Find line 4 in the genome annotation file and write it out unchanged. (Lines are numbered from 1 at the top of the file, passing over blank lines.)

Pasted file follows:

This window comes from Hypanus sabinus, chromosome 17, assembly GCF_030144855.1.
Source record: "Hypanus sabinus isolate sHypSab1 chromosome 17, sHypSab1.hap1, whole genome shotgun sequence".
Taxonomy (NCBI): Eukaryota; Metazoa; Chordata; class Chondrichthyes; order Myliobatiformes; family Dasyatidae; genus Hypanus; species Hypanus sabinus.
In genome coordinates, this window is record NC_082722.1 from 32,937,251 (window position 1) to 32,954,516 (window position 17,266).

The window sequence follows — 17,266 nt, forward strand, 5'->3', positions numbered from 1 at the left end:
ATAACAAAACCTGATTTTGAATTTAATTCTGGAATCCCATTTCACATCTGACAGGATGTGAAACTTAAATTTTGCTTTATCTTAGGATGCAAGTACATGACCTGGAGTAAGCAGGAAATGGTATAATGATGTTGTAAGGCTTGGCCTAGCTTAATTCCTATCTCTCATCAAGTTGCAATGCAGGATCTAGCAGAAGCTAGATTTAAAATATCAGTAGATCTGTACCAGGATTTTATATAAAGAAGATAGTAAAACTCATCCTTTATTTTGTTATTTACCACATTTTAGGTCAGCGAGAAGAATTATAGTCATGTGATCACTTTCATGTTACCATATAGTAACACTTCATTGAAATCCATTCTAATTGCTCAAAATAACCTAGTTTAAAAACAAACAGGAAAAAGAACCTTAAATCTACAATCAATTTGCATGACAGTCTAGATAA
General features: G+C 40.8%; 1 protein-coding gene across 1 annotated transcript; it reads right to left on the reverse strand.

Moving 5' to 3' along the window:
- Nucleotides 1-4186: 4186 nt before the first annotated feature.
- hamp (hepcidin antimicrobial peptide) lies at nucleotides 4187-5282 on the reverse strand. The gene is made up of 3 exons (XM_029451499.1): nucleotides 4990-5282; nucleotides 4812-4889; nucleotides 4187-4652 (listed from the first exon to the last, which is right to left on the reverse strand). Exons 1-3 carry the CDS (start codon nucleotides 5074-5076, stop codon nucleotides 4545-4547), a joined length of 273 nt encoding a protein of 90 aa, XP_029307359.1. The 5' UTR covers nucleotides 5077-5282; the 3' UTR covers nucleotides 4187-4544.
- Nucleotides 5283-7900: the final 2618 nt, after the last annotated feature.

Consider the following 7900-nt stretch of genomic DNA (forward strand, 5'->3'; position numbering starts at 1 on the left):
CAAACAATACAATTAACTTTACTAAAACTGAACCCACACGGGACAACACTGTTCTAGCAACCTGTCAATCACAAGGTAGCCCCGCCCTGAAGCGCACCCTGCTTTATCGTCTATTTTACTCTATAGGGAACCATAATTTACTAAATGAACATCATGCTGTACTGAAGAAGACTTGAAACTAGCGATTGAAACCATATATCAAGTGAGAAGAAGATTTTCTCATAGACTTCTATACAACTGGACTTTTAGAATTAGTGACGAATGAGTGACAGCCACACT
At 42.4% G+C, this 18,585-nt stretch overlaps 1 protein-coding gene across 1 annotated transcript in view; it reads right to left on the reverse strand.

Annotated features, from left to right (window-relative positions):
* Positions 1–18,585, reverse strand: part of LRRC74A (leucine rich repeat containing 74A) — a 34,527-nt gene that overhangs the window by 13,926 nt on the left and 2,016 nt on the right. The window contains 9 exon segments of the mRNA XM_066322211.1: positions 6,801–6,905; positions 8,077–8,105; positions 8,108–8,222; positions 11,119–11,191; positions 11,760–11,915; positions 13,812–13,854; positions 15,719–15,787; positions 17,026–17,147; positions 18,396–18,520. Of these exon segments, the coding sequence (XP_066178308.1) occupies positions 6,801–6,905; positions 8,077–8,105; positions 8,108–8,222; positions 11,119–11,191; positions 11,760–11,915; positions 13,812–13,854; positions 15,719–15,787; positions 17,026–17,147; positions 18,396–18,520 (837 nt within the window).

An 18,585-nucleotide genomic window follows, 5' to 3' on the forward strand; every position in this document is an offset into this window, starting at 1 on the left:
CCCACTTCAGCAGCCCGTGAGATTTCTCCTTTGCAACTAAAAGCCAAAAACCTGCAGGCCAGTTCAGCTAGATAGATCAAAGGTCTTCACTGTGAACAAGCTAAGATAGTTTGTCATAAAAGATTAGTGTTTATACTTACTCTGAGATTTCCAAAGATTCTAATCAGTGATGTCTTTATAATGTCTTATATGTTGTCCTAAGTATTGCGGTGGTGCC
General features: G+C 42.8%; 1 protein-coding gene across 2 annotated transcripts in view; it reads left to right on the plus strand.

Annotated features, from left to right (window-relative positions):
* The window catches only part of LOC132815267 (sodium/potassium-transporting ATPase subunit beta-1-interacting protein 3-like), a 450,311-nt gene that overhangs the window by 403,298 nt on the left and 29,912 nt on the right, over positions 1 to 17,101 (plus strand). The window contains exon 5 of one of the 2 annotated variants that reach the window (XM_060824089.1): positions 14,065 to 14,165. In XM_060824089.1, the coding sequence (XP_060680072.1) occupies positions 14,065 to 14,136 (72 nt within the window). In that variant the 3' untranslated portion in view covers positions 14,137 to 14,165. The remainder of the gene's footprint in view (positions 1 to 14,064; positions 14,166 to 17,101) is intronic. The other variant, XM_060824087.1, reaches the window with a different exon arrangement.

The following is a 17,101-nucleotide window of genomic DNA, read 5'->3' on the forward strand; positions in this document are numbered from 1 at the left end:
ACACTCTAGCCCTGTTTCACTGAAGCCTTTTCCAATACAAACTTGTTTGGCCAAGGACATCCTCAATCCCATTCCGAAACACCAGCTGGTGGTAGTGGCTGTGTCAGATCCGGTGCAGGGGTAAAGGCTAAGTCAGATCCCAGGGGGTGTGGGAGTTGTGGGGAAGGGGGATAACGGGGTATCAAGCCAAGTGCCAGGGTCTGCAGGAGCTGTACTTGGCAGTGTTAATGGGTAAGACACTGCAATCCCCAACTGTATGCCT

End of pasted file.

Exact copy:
In genome coordinates, this window is record NC_082722.1 from 32,937,251 (window position 1) to 32,954,516 (window position 17,266).